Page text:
"Drama is exposure; it is confrontation; it is contradiction and it leads to analysis, construction, recognition, and eventually to an awakening of understanding." - Peter Brook.
The drama curriculum at Putteridge High School is developed to help pupils live out their lives with dignity, faith and hope by embedding skills and knowledge learners need to become well rounded citizens. By rehearsing a range of texts and performances, learners will develop critiquing skills and how to behave in a dignified manner both on and off stage. They will have faith in themselves to memorise lines of dialogue and stage directions. The drama curriculum is rich with explicit links to English, dance, media and social sciences enabling students to develop their drama skills whilst drawing from a wide range of experiences. Students arriving with us from our main feeder schools have had a varied approach to their drama curriculum and will have the benefit of a broad and structured approach in Year 7 to improve their confidence when performing; in their ability to communicate in a staged environment and to understand that they all have the capability to perform. Our students will, by studying drama, develop an understanding for the value of the performance arts and develop a sense of creativity that they will be able to apply as a key skill throughout their lives.
Key Stage 3
Throughout Year 7 drama, students will build upon skills that they have explored in primary school. Students will explore the language of characterisation, stock characters, Lazzi, historical performance, voice control, movement statements and hot-seating. By exploring the styles of commedia dell’arte students develop an understanding of how the work of dramatists is communicated effectively through performance and how alternative staging allows for different interpretations of a play. The academic learning culminates in an exploration of The Tempest.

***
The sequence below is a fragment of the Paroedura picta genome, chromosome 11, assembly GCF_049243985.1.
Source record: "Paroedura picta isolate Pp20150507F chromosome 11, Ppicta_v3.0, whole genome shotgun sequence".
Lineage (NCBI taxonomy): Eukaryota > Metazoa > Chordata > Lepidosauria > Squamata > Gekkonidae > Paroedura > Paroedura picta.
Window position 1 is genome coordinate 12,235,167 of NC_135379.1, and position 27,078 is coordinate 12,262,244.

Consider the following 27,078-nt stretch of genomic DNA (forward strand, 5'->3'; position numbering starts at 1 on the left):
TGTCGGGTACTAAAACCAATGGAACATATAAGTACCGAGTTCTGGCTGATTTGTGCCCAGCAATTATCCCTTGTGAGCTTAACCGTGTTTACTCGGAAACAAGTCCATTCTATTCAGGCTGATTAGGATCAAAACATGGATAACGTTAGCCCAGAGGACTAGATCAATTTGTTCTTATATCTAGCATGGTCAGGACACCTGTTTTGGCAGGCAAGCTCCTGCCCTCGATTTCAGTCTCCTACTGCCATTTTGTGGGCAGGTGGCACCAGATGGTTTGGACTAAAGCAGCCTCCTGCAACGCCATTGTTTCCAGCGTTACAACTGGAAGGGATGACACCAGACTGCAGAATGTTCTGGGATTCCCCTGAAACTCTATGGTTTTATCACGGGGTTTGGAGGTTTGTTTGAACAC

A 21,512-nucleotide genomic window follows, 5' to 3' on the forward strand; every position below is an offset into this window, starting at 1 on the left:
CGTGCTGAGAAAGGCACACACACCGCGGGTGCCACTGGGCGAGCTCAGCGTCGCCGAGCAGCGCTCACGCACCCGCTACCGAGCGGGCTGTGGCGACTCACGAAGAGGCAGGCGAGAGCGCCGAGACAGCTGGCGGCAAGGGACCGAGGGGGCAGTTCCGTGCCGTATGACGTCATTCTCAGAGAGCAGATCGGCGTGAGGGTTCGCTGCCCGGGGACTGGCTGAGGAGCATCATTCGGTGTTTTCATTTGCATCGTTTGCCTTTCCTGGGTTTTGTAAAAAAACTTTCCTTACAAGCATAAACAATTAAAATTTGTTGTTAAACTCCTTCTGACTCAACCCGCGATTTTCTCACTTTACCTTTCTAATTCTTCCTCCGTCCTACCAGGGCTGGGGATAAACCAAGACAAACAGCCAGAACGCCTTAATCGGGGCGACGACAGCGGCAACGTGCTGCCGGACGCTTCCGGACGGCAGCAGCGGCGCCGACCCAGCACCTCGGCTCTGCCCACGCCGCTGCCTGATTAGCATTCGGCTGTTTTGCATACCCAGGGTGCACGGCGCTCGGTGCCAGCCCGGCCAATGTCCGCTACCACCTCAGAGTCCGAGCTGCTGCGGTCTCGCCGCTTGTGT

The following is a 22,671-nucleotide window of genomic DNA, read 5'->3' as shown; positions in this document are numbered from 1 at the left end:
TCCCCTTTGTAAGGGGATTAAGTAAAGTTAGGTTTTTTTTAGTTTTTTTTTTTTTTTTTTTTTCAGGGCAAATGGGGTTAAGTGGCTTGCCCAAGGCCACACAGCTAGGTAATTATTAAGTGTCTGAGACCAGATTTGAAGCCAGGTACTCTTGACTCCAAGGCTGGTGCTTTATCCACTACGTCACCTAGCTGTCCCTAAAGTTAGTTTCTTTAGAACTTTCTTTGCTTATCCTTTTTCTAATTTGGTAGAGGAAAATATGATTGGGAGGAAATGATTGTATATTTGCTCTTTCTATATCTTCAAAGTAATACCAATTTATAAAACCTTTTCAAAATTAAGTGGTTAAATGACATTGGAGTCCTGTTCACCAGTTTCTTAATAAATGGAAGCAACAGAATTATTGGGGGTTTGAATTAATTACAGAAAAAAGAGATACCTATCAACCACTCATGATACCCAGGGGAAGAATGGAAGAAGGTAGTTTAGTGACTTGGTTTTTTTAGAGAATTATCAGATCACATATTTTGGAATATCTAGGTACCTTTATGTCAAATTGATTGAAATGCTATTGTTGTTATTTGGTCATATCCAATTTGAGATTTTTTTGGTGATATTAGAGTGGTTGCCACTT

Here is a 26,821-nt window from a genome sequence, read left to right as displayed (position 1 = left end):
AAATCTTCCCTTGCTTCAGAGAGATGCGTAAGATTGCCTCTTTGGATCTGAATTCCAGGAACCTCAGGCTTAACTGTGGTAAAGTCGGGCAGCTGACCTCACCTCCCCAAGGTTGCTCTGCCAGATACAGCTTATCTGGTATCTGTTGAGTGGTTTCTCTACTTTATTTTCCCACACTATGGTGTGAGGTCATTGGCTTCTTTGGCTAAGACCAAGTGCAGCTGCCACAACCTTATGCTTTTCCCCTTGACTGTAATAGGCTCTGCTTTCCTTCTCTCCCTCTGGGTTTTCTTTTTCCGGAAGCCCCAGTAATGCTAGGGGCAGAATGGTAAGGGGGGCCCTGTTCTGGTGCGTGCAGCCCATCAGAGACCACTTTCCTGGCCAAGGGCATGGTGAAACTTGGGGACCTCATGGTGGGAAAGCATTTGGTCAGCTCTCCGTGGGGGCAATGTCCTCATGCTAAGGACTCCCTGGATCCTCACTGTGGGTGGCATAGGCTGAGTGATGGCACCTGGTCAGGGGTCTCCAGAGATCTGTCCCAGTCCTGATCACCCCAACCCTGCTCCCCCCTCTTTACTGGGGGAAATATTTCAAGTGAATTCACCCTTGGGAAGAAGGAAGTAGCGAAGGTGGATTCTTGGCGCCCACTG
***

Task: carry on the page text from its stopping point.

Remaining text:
Students will spend time exploring tableaux, thought tracking, narration, basic storytelling, accepting and blocking, scene building, spontaneous and planned, improvisation and status. Students are then introduced to the basics of improvisation and are able to apply this to given stimuli that will embed an understanding of how to create theatre. Students will develop a comedic performance. In the final half term, we explore the application of mime, narration and chorus.
Throughout the curriculum, a differentiated approach is provided to ensure that all students are able to engage in the curriculum from a performance, directorial and designing perspective to ensure engagement of all abilities. The application of these skills and abilities enable our students to improvise, rehearse and perform play scripts and poetry in order to generate language and discuss language use and meaning, role, intonation, tone, volume, mood, silence, stillness and action to add impact to their performances. This forms a clear link to the English curriculum.
As the Year 8 lessons develop, students are able to link their learning within drama to history and geography in the development of our knowledge of protests and the ways in which these have played an important part in shaping our understanding of the modern world. Students will then explore physical theatre through Jaques Le Coq’s 7 Levels of Tension and Frantic Assembly. They will further demonstrate their understanding of how the work of dramatists is communicated effectively through performance and how alternative staging allows for different interpretations of a play. Students further explore classical theatre in Antigone and will then practise, in greater detail, the ways in which the academic curriculum of drama is understood by completing linked sections of the examining body.